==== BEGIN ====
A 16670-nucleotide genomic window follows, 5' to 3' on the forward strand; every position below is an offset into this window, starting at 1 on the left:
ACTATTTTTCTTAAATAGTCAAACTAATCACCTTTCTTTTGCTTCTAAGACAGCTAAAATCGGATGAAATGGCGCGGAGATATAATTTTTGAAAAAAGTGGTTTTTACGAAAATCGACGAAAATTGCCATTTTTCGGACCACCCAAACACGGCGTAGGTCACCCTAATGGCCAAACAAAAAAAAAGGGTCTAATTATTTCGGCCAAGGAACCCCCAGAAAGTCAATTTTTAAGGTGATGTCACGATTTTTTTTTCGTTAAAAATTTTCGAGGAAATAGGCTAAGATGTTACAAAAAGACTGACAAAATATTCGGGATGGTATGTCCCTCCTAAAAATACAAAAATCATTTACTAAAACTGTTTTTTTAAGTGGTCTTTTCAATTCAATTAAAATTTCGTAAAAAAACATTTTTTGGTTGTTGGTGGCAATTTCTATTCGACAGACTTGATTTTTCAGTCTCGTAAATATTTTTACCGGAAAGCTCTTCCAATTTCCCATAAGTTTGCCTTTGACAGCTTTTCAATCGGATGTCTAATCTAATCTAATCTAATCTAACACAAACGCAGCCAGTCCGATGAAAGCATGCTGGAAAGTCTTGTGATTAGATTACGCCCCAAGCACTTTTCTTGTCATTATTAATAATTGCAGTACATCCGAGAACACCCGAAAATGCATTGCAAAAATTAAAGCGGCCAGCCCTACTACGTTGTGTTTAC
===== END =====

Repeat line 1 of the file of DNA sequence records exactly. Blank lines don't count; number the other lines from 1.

A 16670-nucleotide genomic window follows, 5' to 3' on the forward strand; every position below is an offset into this window, starting at 1 on the left: